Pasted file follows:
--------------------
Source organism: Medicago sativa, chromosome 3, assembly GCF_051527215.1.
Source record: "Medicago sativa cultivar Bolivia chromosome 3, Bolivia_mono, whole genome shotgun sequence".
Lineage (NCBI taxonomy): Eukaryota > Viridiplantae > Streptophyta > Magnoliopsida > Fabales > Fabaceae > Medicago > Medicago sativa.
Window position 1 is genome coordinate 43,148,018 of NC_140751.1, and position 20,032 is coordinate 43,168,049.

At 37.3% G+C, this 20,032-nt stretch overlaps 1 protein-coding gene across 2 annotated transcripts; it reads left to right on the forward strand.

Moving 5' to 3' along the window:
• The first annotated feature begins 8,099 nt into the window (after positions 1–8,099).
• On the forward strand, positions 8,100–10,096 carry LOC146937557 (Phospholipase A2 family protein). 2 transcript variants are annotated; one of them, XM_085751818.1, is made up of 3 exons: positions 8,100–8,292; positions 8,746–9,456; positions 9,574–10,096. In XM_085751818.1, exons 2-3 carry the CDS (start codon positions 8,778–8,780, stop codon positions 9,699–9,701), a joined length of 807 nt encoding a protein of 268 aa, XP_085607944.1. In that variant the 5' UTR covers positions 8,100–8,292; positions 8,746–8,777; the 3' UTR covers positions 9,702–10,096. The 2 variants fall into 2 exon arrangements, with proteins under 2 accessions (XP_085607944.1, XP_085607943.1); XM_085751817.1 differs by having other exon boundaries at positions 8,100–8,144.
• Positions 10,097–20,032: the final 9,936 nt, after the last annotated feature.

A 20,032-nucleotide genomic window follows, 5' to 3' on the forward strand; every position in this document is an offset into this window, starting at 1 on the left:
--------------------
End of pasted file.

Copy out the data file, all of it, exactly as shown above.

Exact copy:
Source organism: Medicago sativa, chromosome 3, assembly GCF_051527215.1.
Source record: "Medicago sativa cultivar Bolivia chromosome 3, Bolivia_mono, whole genome shotgun sequence".
Lineage (NCBI taxonomy): Eukaryota > Viridiplantae > Streptophyta > Magnoliopsida > Fabales > Fabaceae > Medicago > Medicago sativa.
Window position 1 is genome coordinate 43,148,018 of NC_140751.1, and position 20,032 is coordinate 43,168,049.

At 37.3% G+C, this 20,032-nt stretch overlaps 1 protein-coding gene across 2 annotated transcripts; it reads left to right on the forward strand.

Moving 5' to 3' along the window:
• The first annotated feature begins 8,099 nt into the window (after positions 1–8,099).
• On the forward strand, positions 8,100–10,096 carry LOC146937557 (Phospholipase A2 family protein). 2 transcript variants are annotated; one of them, XM_085751818.1, is made up of 3 exons: positions 8,100–8,292; positions 8,746–9,456; positions 9,574–10,096. In XM_085751818.1, exons 2-3 carry the CDS (start codon positions 8,778–8,780, stop codon positions 9,699–9,701), a joined length of 807 nt encoding a protein of 268 aa, XP_085607944.1. In that variant the 5' UTR covers positions 8,100–8,292; positions 8,746–8,777; the 3' UTR covers positions 9,702–10,096. The 2 variants fall into 2 exon arrangements, with proteins under 2 accessions (XP_085607944.1, XP_085607943.1); XM_085751817.1 differs by having other exon boundaries at positions 8,100–8,144.
• Positions 10,097–20,032: the final 9,936 nt, after the last annotated feature.

A 20,032-nucleotide genomic window follows, 5' to 3' on the forward strand; every position in this document is an offset into this window, starting at 1 on the left: